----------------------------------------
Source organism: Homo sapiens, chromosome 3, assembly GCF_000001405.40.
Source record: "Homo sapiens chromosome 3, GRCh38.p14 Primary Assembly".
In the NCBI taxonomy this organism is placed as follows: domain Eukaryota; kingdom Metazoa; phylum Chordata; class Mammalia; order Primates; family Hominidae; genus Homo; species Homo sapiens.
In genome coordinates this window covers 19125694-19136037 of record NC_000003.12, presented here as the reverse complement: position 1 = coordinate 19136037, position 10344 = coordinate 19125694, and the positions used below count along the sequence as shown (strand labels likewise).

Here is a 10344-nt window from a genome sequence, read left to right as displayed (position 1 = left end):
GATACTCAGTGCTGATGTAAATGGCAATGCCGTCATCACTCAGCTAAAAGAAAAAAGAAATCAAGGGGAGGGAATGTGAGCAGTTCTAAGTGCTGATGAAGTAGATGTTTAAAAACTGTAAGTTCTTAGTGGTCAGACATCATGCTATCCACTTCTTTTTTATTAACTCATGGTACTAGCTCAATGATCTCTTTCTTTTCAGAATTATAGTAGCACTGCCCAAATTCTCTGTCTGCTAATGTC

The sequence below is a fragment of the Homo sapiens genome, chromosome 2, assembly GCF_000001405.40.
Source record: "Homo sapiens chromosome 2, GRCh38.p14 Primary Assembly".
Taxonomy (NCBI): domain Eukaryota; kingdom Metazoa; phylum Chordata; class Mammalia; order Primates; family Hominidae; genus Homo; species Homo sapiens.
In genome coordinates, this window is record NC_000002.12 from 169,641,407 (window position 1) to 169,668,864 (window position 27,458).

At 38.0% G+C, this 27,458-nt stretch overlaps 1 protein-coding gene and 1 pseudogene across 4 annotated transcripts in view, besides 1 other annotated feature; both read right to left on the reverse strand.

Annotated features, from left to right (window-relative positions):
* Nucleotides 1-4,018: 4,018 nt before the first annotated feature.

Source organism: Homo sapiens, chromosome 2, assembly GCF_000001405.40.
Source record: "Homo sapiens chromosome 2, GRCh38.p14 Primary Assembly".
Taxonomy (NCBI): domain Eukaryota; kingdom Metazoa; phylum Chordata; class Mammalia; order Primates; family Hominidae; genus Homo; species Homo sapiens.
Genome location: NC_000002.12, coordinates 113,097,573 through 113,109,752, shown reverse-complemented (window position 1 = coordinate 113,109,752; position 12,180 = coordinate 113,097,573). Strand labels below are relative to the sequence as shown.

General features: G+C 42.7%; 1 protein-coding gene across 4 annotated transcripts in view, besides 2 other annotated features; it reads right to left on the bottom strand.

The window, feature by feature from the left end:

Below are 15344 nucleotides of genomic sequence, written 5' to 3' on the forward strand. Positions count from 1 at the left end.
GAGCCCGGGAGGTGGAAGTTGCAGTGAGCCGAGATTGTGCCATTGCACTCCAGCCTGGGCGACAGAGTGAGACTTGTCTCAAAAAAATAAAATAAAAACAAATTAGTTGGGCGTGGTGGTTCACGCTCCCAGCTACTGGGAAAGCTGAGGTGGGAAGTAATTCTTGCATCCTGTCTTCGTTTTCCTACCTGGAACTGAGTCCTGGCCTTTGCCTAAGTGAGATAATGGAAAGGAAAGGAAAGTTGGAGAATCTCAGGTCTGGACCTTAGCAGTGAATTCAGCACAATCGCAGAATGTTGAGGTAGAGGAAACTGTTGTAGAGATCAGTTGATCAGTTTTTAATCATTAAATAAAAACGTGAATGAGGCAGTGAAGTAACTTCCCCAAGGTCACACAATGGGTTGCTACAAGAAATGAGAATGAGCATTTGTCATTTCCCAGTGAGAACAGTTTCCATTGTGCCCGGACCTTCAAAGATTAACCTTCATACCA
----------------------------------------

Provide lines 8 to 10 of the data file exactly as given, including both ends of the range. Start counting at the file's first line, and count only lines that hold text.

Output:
Source record: "Homo sapiens chromosome 2, GRCh38.p14 Primary Assembly".
Taxonomy (NCBI): domain Eukaryota; kingdom Metazoa; phylum Chordata; class Mammalia; order Primates; family Hominidae; genus Homo; species Homo sapiens.
In genome coordinates, this window is record NC_000002.12 from 169,641,407 (window position 1) to 169,668,864 (window position 27,458).